Few films have impacted the horror genre like Night of the Living Dead (1968). As George A Romero’s debut, this b-movie would end up becoming a cult classic that would inspire and create a whole new genre of film. It’s no secret that Romero gained his nickname ‘the King of the Zombies’ for Living Dead film series. And whilst others have looked at the themes of consumerism, class and brutality – none seem to rival the significance of Night of the Living Dead.
Although a classic today, back at its premiere in 1968 the film was greeted with great controversy. Viewers and critics weren’t ready for its gore and pessimistic viewpoint for its main characters. Children who attended the film slowly became terrified as the ‘ghouls’ became a greater presence that provided no way out for our heroes. The imagery of Night of the Living Dead is as terrifying back then as it is now. The black-and-white film creates this feeling of a wartime newsreel that gives a sense of validity to what we’re seeing and when we later see a child re-animated and eating the flesh of her parents in a dark cellar, it’s no surprise children were given nightmares. This is back when an audience took things they saw as the truth, and that good will always prevail in these stories. One of the leads Barbra (Judith O’Dea) seems to demonstrate that the kind and compassionate could overcome anything. At the beginning of the film, her rude and unsympathetic brother Johnny (Russell Streiner) meets his deserved end but Barbra escapes. Modern audiences visiting this film may expect the final girl trait to offer Barbra protection but she is consumed by ‘flesh-eaters’ just the same as everyone else.
This sense of impending doom has caused multiple interpretations for a film that was released at a politically active time in the United States. Some may find it as a critique of 1960s society and the nuclear family – with a young couple and a married middle-age partnership butting heads – whilst others have compared it to the Vietnam War with its guerrilla style of filmmaking and search and destroy tactics. But the most accepted reading seems to be based off the character of Ben (Duane Jones), an African-American man who leads the way in this group of different characters in survival. Whilst others are spouting ill advice and showing their selfishness, Ben offers solutions that seem to work and is most aware of the ghouls true threat. He is the only one to actually survive the horde of monsters, only to then be mistaken for one and shot by a redneck patrol of the area.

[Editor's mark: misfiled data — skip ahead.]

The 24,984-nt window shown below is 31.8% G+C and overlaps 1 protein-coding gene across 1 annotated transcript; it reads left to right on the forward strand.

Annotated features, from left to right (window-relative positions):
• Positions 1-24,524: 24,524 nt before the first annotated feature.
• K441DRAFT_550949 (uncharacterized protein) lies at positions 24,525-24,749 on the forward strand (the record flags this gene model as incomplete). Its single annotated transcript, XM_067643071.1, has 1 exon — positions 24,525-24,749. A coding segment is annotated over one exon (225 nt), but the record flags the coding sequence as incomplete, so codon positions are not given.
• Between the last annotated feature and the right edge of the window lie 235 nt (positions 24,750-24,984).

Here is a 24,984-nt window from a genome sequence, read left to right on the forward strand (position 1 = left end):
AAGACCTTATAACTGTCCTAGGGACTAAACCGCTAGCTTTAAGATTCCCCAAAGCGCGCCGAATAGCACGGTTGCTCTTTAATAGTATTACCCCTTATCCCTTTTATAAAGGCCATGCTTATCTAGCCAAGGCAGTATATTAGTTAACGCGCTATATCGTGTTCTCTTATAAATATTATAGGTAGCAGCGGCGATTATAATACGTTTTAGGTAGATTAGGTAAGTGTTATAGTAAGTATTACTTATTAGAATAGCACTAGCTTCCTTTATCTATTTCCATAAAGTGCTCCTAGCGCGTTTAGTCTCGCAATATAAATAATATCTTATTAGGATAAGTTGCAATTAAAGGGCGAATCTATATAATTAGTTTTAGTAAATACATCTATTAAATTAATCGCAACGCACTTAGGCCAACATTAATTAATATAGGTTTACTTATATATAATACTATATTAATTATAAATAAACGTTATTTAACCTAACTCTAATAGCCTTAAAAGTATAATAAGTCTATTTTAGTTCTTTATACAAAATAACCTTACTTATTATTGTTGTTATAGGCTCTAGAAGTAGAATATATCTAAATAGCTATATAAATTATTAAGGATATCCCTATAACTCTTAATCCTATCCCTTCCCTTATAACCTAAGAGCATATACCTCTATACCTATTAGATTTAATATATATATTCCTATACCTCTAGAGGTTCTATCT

Although Romero has denied its comparisons to the assassinations of Martin Luther King and Malcolm X, it’s clear to see the treatment of Ben easily compared to the Civil Rights Movement. Even Jones’s casting alone was controversial to some backwards states, who were surprised to see him being the hero and main character of this story. But Romero firmly said he gave the best audition and he was given the role, like how all auditions should go down. Jones elevated the character of Ben from an uneducated truck driver to what he was in the script by taking his dialogue and altering it for how he felt it suited the character. It in turn gave us one of the greatest horror heroes of all time.
Whilst there’s plenty of tropes that horror films have taken from Romero’s work, the word zombie was never actually used in his debut. Unaware of the comparisons from Haitian folklore and the term ‘zombies’, the script originally began as alien flesh eaters and was inspired by the novel I Am Legend (1954). Differing those characters of vampires, he in turn created a new species of zombies and one that is as common today as is any movie monster.
Header Image Courtesy of Janus Films.